Researchers from the London Knowledge Lab, UK, collaborated with the training staff of car manufacturers in developing training tools for statistical process control (SPC), a method that is used to monitor performance and productivity processes in the automotive industry.
The aim was to design innovative learning applications that could help bring forward the abstract mathematical concepts behind SPC. Traditionally taught through the presentation of algebraic formulas, they appeared opaque to many employees. Instead, one of the new applications, for example, uses elements of a popular British pub game called “Shove Ha’Penny” to visualise these complex and abstract mathematical processes.
In the real game, players ‘shove’ coins across a board with a blow from the palm of their hand. The virtual version of the game, which uses a virtual ruler to flick a virtual coin, allows players to alter inputs systematically to see the effect on the process within given specification limits. These interactive elements allow trainees to explore the mathematical-statistical relationships involved in process improvement. The tools avoid any off-putting algebraic notation and assume little or no statistical or process-improvement knowledge.
Employees went on to make use of the applications in their everyday work. The SPC trainers and engineering specialists felt that the tools provided an innovative approach. In fact, they turned out to be so successful that they have been widely taken up for use in automotive plants across Europe and the United States.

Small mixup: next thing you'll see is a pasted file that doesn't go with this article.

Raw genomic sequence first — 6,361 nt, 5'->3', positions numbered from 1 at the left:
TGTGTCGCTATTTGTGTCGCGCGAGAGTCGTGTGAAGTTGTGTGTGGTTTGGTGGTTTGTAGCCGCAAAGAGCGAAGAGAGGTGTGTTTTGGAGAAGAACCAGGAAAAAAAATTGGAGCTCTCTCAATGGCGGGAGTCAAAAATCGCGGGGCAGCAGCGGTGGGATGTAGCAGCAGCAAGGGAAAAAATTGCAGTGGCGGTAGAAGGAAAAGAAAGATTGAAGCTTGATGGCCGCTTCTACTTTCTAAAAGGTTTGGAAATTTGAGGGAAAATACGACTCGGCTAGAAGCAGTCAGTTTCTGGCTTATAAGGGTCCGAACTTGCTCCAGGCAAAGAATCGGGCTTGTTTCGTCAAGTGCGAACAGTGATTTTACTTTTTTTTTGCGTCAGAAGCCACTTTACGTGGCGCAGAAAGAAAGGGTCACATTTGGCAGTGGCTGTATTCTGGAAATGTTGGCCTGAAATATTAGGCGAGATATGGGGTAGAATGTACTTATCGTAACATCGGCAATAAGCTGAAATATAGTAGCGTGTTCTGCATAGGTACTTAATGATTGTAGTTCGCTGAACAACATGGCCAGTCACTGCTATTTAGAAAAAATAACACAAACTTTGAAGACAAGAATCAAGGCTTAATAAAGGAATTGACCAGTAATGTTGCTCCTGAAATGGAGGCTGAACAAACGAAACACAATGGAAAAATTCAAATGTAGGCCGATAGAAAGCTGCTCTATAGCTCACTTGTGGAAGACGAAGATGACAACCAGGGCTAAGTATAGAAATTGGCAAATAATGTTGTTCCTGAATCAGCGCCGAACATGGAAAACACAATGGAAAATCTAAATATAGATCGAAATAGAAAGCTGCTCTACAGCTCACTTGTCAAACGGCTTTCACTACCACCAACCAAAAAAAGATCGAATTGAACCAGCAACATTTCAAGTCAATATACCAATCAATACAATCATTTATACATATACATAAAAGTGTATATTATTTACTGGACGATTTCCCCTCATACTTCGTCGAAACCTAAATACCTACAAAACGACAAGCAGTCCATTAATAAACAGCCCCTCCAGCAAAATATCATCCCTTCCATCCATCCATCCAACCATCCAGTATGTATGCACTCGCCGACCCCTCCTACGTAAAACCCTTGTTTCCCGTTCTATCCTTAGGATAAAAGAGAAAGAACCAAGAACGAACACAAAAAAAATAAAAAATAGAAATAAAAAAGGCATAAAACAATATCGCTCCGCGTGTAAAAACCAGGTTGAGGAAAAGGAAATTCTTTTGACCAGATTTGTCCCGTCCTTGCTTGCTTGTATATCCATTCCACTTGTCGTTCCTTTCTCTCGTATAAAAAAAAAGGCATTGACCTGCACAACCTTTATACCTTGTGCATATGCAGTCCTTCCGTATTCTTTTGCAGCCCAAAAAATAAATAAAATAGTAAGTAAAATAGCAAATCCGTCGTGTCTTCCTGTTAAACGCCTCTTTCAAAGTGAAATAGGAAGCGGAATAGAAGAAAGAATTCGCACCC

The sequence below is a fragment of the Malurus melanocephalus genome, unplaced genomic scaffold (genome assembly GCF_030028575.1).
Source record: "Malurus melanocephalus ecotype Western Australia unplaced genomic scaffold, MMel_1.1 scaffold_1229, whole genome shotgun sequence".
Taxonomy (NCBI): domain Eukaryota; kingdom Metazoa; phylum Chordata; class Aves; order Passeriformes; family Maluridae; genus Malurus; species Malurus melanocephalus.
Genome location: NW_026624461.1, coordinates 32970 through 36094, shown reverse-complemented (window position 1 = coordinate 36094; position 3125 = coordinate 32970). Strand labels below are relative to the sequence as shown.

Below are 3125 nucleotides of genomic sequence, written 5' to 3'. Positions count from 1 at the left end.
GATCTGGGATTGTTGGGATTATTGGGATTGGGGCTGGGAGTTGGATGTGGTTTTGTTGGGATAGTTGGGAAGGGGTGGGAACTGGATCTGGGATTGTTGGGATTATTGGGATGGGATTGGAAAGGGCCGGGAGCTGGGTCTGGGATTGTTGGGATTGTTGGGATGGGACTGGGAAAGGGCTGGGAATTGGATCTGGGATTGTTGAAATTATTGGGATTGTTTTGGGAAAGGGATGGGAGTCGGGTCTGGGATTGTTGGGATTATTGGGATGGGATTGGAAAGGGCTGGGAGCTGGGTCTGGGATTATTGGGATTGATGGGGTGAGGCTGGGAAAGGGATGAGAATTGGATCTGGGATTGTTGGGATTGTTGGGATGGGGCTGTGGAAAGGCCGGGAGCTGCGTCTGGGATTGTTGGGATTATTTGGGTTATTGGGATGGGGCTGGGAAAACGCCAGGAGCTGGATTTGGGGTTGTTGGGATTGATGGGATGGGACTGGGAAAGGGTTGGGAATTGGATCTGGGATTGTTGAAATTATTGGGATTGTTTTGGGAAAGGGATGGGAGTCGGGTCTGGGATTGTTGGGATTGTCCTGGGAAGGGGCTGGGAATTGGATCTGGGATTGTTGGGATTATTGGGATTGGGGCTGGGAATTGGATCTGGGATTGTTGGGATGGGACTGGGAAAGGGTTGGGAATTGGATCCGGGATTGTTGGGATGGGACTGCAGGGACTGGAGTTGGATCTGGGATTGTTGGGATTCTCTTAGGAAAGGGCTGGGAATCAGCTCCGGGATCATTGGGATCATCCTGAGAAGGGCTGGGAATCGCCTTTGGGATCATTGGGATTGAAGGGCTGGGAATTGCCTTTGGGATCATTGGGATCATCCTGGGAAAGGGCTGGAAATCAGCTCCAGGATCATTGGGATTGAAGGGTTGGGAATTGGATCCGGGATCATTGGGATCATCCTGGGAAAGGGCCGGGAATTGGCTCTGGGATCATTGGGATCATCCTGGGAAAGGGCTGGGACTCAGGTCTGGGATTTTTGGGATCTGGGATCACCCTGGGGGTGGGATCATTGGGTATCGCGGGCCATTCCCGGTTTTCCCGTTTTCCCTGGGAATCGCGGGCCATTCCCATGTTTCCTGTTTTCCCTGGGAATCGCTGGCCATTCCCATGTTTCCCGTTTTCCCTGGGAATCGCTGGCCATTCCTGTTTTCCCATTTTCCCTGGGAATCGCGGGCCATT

The tools were developed as part of a larger project, called Techno-mathematical Literacies (TmL) in the Workplace. "In today's workplace, there has been a radical shift in the mathematical skills required, which has yet to be fully recognised by the formal education system as well as by employers," says Richard Noss, the project's co-director, and co-director of the London Knowledge Lab.
With the ubiquity of technology, he added, employees now must engage with mathematical knowledge that is grounded in the context of their work situations. "Today's companies are constantly struggling to improve the techno-mathematical skills of their employees, and straightforward training of mathematical skills is often no longer sufficient," he says.
This project was funded October 2003 - June 2007 by the Economic and Social Research Council, award number L139-25-0119, as part of the United Kingdom Teaching and Learning Research Programme.
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